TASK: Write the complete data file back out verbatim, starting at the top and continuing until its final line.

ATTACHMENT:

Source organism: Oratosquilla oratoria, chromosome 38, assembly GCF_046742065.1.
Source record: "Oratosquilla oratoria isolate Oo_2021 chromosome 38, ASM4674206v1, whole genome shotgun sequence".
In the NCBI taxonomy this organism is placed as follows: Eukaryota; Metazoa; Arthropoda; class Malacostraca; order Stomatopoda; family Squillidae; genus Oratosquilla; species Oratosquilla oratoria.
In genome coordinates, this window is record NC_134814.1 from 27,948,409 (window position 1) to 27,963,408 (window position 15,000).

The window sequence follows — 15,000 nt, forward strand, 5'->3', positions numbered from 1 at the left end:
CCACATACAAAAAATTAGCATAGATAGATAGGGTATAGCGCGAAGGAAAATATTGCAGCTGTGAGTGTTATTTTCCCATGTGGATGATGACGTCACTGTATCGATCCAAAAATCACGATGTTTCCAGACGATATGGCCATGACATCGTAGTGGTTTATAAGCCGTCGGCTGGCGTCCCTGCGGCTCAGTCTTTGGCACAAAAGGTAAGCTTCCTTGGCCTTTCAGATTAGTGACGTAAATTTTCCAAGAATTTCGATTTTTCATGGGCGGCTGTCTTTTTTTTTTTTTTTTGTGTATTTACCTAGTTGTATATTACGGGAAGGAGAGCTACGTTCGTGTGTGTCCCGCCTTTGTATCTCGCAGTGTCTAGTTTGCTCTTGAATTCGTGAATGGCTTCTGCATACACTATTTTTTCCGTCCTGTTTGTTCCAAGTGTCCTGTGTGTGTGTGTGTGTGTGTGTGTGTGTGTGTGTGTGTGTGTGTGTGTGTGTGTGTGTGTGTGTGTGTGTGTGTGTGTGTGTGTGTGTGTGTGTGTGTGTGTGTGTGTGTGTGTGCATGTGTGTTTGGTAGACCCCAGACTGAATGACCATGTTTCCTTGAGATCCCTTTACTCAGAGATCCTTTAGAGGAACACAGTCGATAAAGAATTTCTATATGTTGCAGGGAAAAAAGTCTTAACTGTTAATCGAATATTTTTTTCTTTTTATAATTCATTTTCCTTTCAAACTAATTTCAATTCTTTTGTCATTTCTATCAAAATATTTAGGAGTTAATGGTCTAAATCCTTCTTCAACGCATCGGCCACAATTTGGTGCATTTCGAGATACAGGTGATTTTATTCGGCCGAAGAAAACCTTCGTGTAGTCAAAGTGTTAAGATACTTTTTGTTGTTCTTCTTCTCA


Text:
Source organism: Oratosquilla oratoria, chromosome 38, assembly GCF_046742065.1.
Source record: "Oratosquilla oratoria isolate Oo_2021 chromosome 38, ASM4674206v1, whole genome shotgun sequence".
In the NCBI taxonomy this organism is placed as follows: Eukaryota; Metazoa; Arthropoda; class Malacostraca; order Stomatopoda; family Squillidae; genus Oratosquilla; species Oratosquilla oratoria.
In genome coordinates, this window is record NC_134814.1 from 27,948,409 (window position 1) to 27,963,408 (window position 15,000).

The window sequence follows — 15,000 nt, forward strand, 5'->3', positions numbered from 1 at the left end:
CCACATACAAAAAATTAGCATAGATAGATAGGGTATAGCGCGAAGGAAAATATTGCAGCTGTGAGTGTTATTTTCCCATGTGGATGATGACGTCACTGTATCGATCCAAAAATCACGATGTTTCCAGACGATATGGCCATGACATCGTAGTGGTTTATAAGCCGTCGGCTGGCGTCCCTGCGGCTCAGTCTTTGGCACAAAAGGTAAGCTTCCTTGGCCTTTCAGATTAGTGACGTAAATTTTCCAAGAATTTCGATTTTTCATGGGCGGCTGTCTTTTTTTTTTTTTTTTGTGTATTTACCTAGTTGTATATTACGGGAAGGAGAGCTACGTTCGTGTGTGTCCCGCCTTTGTATCTCGCAGTGTCTAGTTTGCTCTTGAATTCGTGAATGGCTTCTGCATACACTATTTTTTCCGTCCTGTTTGTTCCAAGTGTCCTGTGTGTGTGTGTGTGTGTGTGTGTGTGTGTGTGTGTGTGTGTGTGTGTGTGTGTGTGTGTGTGTGTGTGTGTGTGTGTGTGTGTGTGTGTGTGTGTGTGTGTGTGTGTGTGTGTGCATGTGTGTTTGGTAGACCCCAGACTGAATGACCATGTTTCCTTGAGATCCCTTTACTCAGAGATCCTTTAGAGGAACACAGTCGATAAAGAATTTCTATATGTTGCAGGGAAAAAAGTCTTAACTGTTAATCGAATATTTTTTTCTTTTTATAATTCATTTTCCTTTCAAACTAATTTCAATTCTTTTGTCATTTCTATCAAAATATTTAGGAGTTAATGGTCTAAATCCTTCTTCAACGCATCGGCCACAATTTGGTGCATTTCGAGATACAGGTGATTTTATTCGGCCGAAGAAAACCTTCGTGTAGTCAAAGTGTTAAGATACTTTTTGTTGTTCTTCTTCTCA